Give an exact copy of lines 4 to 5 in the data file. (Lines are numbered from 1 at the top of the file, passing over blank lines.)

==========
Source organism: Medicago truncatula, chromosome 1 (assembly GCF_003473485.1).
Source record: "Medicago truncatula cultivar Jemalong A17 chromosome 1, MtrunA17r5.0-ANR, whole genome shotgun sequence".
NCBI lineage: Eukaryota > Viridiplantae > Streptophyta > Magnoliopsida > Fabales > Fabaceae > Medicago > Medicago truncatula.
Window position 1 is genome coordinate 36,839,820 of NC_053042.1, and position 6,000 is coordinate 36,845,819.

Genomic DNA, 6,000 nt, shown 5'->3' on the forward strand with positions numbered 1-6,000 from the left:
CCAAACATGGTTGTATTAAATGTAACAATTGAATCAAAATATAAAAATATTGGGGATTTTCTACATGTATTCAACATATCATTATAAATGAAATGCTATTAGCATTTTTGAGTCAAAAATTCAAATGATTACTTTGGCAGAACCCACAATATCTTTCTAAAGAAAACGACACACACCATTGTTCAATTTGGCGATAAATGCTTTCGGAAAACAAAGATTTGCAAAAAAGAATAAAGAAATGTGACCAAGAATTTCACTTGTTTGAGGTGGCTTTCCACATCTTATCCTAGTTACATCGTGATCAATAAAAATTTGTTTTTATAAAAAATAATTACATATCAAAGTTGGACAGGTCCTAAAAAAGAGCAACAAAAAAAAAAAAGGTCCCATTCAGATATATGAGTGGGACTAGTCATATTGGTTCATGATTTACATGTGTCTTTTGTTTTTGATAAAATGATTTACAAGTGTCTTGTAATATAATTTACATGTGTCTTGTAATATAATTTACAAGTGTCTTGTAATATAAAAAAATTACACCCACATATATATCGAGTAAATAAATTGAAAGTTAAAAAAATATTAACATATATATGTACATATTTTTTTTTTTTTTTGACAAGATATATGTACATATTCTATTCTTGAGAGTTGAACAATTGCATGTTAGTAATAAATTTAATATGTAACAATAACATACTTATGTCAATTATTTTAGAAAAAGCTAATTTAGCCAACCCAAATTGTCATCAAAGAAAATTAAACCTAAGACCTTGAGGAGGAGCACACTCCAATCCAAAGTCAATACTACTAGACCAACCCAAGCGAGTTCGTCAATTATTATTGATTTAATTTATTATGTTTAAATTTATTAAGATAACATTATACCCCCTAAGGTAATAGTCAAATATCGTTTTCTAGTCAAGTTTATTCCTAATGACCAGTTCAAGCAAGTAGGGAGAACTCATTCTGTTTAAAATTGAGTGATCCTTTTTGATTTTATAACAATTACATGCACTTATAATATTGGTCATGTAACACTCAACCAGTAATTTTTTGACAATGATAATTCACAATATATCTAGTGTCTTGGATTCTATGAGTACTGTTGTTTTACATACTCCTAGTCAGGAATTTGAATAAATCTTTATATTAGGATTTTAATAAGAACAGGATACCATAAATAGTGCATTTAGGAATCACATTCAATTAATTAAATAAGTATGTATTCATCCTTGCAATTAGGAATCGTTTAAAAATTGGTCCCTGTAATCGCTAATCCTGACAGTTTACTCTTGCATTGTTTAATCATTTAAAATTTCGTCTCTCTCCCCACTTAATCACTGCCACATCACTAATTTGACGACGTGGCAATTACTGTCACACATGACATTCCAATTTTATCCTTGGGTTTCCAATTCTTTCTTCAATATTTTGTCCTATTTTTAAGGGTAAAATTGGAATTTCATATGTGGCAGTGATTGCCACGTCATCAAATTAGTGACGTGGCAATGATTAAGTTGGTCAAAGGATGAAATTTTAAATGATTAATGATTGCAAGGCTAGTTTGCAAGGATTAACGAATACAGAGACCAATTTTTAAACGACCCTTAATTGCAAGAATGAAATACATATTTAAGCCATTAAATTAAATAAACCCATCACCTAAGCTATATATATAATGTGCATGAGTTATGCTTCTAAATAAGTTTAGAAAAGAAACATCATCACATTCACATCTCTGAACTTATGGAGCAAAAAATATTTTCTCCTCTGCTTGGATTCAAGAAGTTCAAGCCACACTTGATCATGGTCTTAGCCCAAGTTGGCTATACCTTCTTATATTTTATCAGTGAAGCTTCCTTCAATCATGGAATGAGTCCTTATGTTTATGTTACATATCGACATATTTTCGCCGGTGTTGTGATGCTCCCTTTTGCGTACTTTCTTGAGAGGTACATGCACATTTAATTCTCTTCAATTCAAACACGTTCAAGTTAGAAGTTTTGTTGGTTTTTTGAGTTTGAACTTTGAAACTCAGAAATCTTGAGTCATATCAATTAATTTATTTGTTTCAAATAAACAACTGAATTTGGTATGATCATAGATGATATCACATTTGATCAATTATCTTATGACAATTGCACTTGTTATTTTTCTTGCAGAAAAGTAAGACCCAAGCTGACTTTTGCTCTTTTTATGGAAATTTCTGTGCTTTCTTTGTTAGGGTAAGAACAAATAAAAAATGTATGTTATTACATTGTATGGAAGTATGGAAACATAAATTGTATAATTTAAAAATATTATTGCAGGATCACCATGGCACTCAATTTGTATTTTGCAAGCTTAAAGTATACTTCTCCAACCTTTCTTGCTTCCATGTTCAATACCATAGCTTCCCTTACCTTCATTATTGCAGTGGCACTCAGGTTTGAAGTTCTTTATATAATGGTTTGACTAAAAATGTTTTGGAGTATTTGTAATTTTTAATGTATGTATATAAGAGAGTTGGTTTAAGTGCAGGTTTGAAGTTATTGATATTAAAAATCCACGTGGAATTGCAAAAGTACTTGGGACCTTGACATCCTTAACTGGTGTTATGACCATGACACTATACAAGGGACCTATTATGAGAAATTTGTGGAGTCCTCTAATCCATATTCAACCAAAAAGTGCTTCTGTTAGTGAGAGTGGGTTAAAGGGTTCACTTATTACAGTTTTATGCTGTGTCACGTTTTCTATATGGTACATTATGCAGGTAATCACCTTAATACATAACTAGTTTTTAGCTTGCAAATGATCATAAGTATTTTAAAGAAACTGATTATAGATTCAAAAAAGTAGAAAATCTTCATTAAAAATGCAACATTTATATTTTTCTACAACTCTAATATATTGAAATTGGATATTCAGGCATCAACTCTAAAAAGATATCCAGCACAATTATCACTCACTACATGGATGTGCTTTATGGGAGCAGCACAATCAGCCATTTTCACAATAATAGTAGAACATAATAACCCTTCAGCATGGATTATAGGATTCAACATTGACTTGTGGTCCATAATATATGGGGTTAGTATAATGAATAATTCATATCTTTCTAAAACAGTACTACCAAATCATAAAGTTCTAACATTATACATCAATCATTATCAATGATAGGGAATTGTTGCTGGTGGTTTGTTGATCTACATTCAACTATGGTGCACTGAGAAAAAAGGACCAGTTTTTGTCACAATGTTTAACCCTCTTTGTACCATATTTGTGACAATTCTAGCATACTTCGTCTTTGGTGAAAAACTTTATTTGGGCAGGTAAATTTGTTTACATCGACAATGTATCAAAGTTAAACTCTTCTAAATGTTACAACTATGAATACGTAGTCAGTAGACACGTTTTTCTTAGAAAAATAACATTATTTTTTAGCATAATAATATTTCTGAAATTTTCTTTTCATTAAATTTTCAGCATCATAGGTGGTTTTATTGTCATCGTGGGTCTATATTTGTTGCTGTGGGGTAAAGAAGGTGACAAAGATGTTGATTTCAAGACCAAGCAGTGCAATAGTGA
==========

Window position 1 is genome coordinate 36,839,820 of NC_053042.1, and position 6,000 is coordinate 36,845,819.

Genomic DNA, 6,000 nt, shown 5'->3' on the forward strand with positions numbered 1-6,000 from the left: